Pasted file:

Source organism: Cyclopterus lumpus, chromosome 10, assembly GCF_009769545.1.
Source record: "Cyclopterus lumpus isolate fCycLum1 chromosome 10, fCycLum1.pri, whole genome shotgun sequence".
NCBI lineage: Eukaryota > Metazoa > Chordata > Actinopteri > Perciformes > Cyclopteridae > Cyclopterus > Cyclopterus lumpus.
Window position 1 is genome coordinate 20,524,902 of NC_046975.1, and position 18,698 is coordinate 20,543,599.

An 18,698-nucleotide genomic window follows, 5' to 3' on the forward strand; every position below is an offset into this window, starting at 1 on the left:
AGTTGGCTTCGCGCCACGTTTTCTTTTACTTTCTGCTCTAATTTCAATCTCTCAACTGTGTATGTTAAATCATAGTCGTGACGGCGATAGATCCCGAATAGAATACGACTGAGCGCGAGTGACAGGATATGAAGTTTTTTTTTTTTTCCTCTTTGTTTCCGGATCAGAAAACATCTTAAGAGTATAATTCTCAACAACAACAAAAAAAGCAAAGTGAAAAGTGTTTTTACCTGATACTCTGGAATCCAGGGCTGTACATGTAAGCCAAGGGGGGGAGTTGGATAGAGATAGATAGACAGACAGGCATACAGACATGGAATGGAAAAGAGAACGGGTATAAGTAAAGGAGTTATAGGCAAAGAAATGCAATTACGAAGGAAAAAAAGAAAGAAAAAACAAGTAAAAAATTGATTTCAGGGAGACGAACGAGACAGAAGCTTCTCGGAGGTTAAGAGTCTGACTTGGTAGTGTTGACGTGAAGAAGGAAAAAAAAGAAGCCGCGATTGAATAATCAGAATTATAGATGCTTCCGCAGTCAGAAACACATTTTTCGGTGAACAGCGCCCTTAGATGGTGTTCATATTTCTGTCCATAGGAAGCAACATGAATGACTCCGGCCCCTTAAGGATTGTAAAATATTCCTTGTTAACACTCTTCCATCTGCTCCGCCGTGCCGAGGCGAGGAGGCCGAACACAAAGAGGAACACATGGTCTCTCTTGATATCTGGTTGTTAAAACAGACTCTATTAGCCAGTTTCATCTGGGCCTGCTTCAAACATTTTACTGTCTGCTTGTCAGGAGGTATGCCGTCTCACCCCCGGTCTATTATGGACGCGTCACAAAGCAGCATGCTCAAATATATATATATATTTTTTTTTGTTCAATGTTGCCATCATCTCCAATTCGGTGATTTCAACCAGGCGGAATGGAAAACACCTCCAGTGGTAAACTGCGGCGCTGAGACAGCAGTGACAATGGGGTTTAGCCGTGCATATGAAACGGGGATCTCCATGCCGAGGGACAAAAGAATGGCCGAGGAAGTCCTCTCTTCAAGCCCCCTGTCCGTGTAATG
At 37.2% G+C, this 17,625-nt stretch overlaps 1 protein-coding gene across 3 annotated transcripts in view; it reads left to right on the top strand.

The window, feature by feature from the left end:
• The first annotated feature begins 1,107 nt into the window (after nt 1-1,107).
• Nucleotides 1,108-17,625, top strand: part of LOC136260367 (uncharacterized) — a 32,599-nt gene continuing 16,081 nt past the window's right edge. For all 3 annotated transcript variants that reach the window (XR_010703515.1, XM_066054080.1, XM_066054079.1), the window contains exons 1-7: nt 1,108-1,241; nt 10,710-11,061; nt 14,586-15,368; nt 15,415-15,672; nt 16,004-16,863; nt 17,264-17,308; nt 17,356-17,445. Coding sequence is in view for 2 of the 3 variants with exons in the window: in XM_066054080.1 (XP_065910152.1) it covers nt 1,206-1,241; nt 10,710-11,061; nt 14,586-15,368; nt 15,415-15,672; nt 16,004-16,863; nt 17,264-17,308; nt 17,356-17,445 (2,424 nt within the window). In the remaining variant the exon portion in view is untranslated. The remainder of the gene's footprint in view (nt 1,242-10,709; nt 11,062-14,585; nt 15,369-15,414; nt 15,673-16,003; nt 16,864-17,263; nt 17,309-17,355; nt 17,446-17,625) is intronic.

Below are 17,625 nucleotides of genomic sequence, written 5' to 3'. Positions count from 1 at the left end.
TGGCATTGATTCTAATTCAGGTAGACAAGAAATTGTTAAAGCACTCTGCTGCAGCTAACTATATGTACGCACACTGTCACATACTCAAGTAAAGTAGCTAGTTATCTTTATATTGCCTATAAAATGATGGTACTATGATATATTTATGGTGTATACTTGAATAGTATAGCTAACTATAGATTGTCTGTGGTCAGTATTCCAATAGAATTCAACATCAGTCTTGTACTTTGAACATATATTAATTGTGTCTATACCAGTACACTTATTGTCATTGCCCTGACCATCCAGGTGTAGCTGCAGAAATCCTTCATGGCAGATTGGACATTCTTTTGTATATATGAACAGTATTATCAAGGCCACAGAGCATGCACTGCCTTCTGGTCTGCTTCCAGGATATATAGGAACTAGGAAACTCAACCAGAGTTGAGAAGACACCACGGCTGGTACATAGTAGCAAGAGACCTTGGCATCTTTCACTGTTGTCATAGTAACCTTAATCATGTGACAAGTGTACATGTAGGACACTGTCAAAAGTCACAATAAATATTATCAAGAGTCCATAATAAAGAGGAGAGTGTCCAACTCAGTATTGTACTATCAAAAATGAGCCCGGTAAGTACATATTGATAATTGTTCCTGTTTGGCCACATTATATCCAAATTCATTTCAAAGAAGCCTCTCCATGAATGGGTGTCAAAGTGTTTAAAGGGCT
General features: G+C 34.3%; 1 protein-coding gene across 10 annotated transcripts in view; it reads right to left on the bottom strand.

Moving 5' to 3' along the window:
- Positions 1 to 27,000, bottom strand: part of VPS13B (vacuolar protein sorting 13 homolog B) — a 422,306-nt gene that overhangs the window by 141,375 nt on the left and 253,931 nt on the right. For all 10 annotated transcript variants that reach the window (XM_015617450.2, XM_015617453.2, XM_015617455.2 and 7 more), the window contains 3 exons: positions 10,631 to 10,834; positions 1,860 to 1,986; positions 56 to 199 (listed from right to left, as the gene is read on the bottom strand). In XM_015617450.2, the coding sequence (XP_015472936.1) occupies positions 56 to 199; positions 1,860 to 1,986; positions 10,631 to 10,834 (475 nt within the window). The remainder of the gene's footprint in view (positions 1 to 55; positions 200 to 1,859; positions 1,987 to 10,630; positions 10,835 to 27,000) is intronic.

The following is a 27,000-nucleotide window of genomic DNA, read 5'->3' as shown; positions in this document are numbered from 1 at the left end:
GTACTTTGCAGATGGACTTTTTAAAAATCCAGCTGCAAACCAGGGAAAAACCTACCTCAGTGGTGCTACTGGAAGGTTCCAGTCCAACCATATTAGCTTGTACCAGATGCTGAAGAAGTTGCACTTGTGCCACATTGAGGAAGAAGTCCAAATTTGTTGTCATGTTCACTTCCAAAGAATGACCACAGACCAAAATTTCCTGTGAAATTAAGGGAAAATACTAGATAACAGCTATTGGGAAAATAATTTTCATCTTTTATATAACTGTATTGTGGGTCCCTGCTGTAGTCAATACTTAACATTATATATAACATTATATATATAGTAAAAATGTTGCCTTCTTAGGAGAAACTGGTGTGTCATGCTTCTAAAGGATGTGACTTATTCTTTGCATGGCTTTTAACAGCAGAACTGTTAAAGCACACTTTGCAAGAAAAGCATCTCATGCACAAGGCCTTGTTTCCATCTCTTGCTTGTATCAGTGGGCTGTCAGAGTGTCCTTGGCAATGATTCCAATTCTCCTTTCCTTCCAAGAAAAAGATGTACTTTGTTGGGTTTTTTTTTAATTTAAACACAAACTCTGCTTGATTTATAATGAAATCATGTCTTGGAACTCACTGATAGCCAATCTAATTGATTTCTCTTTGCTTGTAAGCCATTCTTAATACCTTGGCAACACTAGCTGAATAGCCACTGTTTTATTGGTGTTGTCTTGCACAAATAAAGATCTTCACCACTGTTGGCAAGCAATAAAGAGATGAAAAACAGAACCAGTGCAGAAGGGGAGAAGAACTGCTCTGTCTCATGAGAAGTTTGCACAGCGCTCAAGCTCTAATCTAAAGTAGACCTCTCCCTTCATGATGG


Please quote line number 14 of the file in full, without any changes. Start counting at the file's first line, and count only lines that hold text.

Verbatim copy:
Moving 5' to 3' along the window: